By Decipher Consultant Philippe Epailly
We at Decipher always stay at the forefront of TV industry trends, a trip to the IFA tradeshow in Berlin this year enabled a first glance at novel technologies before their official launch. The IFA is the world’s largest and most important trade fair for consumer electronics, the big themes this year included the accelerating number of tablets on the market and for a second consecutive year, 3D TV. The development and integration of apps on Smart TVs, in particular the new HbbTV standard (Hybrid broadcast broadband Television) is arguably one of the most influential technologies to impact consumer’s video consumption.
First, let’s have a look at the 3D TVs showcased which were a major attraction to consumers at the fair. Most TV manufacturers had their new range of 3D tellys on display with bigger screens and a higher resolution, but Toshiba certainly had the most spectators with the world’s first glasses-free 3D TV. They claim that up to 9 viewers can watch 3D simultaneously and at 55 inches this TV certainly makes an impression. Having battled the queue to experience the new 3D TV, it appears that the technology is not quite ready yet as the picture quality and 3D effects are not that impressive in comparison to the 3D screens using active and passive 3D glasses we have at our media lab in Chiswick (www.iburbiastudios.co.uk). In addition to this, Toshiba’s glasses-free screen has a price tag of around £8,000 and will struggle to attract more than early adopters.
The innovation in 3D sounds exciting to the consumer but with limited 3D content available in the UK such as Sky’s linear channel, the odd rental on pay platforms and 3D Blu-Ray discs, content providers are yet to find a way to make it mainstream. Apart from the obligation to wear 3D glasses, the lack of 3D content is the main hindrance of the success of 3D in the living room to date and without more content to choose from, the best glasses-free 3D TV will be of no use to consumers.
Amongst all this flashy new technology, the feature which will be more accessible to consumers is the launch of the HbbTV standard and the progress in Smart TV technology lead by the addition of LG to the collaboration of Philips, Sharp and German manufacturer Loewe to establish a common platform for TV apps.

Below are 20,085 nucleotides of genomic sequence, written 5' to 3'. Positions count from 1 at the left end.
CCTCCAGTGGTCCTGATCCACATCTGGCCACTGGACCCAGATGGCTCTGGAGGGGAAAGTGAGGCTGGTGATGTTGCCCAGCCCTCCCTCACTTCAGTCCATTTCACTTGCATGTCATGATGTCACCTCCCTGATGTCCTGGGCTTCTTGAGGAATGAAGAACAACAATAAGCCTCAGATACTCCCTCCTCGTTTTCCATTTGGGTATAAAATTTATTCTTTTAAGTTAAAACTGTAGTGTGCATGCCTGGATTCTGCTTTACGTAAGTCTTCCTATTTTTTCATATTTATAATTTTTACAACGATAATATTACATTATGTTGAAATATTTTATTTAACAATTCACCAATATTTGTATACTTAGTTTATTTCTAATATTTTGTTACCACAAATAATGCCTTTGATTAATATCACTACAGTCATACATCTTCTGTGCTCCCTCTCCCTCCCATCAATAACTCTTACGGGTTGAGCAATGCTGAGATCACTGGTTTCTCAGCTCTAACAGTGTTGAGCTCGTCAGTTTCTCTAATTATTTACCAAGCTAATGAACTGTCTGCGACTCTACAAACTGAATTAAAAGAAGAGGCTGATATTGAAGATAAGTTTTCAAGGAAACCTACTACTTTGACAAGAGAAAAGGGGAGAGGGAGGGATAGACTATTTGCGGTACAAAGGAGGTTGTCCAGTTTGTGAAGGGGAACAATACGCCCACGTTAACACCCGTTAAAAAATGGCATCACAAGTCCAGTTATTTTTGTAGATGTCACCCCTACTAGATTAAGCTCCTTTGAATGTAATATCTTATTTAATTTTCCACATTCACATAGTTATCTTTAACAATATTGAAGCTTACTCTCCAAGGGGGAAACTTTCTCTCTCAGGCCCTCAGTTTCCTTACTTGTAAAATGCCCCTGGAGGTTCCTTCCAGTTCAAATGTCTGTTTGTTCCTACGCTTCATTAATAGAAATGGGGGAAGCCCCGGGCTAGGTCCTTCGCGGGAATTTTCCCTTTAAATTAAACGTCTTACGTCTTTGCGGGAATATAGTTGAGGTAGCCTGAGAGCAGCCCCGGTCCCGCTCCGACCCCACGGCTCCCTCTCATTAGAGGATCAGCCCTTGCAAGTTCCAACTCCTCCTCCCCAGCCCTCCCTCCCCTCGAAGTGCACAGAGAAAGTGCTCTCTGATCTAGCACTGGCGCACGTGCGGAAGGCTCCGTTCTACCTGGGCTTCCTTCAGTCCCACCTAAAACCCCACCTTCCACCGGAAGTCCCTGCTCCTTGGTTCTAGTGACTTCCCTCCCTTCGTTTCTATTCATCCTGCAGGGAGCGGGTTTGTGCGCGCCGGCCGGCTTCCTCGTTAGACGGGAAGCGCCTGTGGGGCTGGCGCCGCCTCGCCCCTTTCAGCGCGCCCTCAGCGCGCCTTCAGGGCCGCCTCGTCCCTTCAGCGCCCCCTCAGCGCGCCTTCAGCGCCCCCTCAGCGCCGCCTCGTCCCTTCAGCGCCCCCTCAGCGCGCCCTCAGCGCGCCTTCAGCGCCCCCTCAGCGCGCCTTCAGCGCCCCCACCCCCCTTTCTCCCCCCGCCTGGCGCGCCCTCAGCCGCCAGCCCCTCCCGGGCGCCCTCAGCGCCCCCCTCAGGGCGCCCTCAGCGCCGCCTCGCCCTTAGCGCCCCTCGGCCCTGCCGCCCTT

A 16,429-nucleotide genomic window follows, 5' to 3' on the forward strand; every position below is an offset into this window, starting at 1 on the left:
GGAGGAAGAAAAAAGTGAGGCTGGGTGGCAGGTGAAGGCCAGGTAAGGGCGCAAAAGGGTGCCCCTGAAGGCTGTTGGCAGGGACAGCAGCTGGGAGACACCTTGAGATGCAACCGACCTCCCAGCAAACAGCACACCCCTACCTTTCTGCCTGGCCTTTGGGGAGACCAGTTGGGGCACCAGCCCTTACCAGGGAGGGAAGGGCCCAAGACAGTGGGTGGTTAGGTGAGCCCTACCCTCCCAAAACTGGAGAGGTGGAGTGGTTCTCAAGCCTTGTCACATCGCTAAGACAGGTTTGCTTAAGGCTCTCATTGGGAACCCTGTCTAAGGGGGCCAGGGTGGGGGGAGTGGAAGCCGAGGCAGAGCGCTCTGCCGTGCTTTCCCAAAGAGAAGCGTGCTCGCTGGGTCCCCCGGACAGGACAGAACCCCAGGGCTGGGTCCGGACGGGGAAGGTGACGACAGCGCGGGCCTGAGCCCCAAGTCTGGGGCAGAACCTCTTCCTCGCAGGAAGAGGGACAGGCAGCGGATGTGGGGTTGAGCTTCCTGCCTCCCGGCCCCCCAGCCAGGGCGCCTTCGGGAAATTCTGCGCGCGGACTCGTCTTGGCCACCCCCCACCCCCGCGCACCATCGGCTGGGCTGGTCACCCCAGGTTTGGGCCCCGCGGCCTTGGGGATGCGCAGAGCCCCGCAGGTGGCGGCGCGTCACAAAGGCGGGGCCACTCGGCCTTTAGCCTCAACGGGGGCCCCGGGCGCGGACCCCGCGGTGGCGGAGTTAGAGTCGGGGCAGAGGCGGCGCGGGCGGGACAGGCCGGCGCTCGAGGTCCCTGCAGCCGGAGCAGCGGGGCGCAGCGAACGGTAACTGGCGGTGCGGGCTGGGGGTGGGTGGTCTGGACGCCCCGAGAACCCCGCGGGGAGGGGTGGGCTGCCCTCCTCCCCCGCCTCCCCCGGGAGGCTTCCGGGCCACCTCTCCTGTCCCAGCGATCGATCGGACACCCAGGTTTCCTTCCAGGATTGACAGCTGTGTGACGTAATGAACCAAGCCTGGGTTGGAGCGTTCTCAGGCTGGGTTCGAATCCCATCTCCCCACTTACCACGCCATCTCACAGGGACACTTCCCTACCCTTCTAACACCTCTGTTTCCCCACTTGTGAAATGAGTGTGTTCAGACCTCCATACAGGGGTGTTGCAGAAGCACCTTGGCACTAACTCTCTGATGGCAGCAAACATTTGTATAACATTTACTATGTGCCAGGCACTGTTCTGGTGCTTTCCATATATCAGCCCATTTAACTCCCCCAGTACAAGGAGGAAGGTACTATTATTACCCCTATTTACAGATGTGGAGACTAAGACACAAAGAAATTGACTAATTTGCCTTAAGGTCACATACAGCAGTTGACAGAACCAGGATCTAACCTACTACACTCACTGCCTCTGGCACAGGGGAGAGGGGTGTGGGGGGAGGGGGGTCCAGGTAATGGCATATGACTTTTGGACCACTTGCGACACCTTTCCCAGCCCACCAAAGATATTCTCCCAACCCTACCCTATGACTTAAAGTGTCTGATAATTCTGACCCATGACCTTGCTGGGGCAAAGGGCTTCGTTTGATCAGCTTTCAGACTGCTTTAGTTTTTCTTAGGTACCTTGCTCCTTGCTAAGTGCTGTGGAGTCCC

There were quite a few companies, from TV manufacturers to suppliers of set-top-boxes that showcased the newly introduced HbbTV services in Germany. Most German broadcasters including both public and private, have their own service now. The HbbTV standard seems to have done a great job of delivering content to the end-consumer, the service itself looks like a mixture of the old Teletext service and the red button service with the capability to watch catch-up content. It’s a visually rich interface which is congruent among different platforms and makes it easy for content providers to push their content onto multiple platforms.
This is where it becomes interesting for the UK market as the Youview consortium is set to launch its service in early 2012. The new HbbTV services launched at the IFA have clearly shown that it’s capable of distributing content through a visually rich interface with plenty of content but with rumours of Freeview and Freesat boxes using HbbTV technology coming to market soon it will be interesting to see who is able to establish itself over time.
Similar as for 3D, Smart TVs have the problem of content distribution as content providers have to develop an app for each platform which makes it a lengthy process. This means that TV manufacturers often struggle to get content for their Smart TV platforms which makes it unattractive to consumers but a common platform for TV apps is a great start to profit from synergies of various manufacturers working together. This just leaves to hope that the other big TV manufacturers such as Sony, Samsung and Toshiba join this alliance soon which will simplify the distribution of content on Smart TVs and offer a better service to consumers.